Though touted as the latest film from the director of Liquid Sky, the 1982 cult favorite that helped define the New Wave scene, Slava Tsukerman's Stalin's Wife won't inspire anyone to break out the hallucinatory drugs in order to enhance the experience. Outside of a few spastic collage sequences and a faux-Russian horn-and-percussion score that could serve as Muzak for a madhouse, Tsukerman's bone-dry documentary is more aptly suited to bore PBS viewers and history students. Sorting through the conflicting personal and archival accounts of Nadezhda Alliluyeva, a young revolutionary who married Joseph Stalin at 16 and was found dead under mysterious circumstances 14 years later, Tsukerman tries to discover truths that were hopelessly obscured by the establishment. But clarity is the last thing expected from the director of Liquid Sky, and the film immediately and permanently loses its way amid a mass of thick Russian names, tangled family trees, and contradictory testimony.

Historians and descendants dispute many things about Alliluyeva's life and death, but a few basic facts are universally accepted. Raised by two Georgian revolutionaries, Alliluyeva first met Stalin as a child when he escaped from prison and her parents offered him shelter. After the revolution, she worked for Lenin as a confidential code clerk, and she became Stalin's second wife in 1919, inspired as many women were by his devotion to equality among working people. By all accounts, her marriage to Stalin, a man 23 years her senior, was fraught with tension and fighting, especially once he transitioned from a revolutionary idealist to a murderous dictator, and word of his treachery got back to her. One morning, Alliluyeva was discovered dead with a revolver by her side, but debate rages on about whether she killed herself or was murdered by her husband.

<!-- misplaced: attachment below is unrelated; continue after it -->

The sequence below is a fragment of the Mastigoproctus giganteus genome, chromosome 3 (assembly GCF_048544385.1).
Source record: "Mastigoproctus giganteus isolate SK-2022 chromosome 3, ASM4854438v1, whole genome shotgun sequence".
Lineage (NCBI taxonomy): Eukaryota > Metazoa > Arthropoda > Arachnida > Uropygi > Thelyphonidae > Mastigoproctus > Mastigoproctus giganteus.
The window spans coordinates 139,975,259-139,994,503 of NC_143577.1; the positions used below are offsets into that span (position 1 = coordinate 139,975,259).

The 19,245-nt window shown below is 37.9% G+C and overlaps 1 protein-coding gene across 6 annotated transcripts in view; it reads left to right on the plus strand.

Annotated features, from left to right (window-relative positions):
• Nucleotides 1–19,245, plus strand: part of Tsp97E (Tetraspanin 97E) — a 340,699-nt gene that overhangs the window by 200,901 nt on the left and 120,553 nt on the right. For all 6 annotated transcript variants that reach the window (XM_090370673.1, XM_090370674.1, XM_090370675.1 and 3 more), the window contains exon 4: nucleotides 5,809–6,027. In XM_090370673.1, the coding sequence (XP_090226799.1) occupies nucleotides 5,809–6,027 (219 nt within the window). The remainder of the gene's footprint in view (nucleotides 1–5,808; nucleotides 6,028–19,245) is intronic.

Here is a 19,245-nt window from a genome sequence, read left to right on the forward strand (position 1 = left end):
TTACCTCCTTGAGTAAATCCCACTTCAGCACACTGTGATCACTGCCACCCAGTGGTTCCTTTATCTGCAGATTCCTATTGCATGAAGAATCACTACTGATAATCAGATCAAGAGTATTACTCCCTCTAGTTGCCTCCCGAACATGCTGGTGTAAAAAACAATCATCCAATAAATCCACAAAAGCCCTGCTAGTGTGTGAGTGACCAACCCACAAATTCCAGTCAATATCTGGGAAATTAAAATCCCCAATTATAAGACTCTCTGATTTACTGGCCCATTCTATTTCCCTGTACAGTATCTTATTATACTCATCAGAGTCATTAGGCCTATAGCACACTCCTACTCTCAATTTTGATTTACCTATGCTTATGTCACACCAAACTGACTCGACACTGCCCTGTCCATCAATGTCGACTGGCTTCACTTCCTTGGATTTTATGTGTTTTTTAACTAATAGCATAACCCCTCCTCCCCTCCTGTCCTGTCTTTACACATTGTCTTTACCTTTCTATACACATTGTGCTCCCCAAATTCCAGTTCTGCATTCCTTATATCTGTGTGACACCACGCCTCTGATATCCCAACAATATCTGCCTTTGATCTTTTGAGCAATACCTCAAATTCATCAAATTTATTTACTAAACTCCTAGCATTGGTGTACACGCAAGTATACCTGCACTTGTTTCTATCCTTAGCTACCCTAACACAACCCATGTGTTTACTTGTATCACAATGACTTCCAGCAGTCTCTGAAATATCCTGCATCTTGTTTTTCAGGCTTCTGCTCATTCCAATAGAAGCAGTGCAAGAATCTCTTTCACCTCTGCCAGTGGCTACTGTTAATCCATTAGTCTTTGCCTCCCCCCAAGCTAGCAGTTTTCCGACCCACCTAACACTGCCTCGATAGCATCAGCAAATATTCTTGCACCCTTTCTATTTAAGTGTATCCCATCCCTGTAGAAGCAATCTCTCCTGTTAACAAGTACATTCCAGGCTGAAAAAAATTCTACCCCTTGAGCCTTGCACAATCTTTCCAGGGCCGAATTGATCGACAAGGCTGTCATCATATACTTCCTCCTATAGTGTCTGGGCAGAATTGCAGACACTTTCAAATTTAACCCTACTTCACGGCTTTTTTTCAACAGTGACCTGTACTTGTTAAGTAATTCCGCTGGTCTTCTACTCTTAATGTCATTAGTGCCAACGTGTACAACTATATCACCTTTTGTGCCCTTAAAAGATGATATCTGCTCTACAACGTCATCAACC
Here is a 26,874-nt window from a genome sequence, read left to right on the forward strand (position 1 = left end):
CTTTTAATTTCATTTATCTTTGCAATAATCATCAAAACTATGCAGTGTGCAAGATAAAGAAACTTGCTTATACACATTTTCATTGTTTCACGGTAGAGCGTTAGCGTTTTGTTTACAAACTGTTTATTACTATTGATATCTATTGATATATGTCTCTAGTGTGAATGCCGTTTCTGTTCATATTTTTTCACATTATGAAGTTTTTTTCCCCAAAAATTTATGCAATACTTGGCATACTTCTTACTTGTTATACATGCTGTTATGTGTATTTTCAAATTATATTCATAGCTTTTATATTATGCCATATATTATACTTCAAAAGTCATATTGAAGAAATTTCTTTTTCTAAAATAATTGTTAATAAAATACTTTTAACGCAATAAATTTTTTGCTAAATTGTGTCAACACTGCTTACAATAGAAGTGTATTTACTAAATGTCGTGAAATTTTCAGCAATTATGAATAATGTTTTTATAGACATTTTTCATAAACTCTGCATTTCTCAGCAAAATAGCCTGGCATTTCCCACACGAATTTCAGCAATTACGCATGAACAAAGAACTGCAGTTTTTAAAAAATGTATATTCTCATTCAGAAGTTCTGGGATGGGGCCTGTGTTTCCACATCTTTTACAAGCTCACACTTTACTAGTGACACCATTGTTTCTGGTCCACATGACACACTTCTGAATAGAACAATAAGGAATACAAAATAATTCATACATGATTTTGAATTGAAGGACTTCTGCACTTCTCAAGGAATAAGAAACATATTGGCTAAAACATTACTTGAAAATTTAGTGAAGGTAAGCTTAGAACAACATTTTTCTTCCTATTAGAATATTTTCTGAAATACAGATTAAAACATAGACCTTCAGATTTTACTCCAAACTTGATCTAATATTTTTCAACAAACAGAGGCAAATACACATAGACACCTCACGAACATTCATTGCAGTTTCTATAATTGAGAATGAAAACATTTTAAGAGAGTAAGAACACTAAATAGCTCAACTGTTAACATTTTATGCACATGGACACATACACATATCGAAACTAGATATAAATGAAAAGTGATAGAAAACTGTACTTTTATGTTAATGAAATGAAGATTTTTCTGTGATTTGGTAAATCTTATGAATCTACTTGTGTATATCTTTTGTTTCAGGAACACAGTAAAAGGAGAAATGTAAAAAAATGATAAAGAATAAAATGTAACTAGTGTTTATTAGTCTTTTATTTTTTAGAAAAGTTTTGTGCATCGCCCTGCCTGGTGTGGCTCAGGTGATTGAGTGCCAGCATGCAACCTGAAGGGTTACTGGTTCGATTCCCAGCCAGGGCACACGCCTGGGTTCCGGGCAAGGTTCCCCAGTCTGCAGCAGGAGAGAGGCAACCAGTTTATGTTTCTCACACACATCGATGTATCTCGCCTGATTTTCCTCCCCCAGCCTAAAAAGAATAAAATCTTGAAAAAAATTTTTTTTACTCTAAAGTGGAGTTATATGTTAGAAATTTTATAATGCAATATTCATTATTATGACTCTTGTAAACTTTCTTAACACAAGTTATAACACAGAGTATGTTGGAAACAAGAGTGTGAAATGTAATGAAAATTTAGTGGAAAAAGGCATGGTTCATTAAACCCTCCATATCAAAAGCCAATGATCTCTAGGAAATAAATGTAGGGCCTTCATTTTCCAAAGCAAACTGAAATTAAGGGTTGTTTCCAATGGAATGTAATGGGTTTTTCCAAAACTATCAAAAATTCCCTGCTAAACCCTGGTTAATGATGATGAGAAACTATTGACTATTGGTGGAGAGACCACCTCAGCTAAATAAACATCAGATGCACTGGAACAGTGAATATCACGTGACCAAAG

Tsukerman plundered the secret Kremlin archives and tracked down several of Alliluyeva's surviving relatives, but he doesn't turn up any great history-making revelations. Provocative subjects, like Alliluyeva's deflowering on a train ride with Stalin when she was a teenager–was it love, or rape?–are resolved pretty easily (everyone agrees: love), and other issues, like the events leading up to her death, are only made murkier by testimonials. And Tsukerman never follows up on the chilling possibility that Alliluyeva's mother, known for her extramarital affairs, included Stalin among her suitors, leading him to suggest to his young wife, "The devil knows whose daughter you are. Maybe mine." Though serviceable as a primer on Soviet history under Stalin, the film's sloppy assemblage of dull interviews and stock footage never comes close to illuminating a life that the Russian people have long cherished as a precious enigma.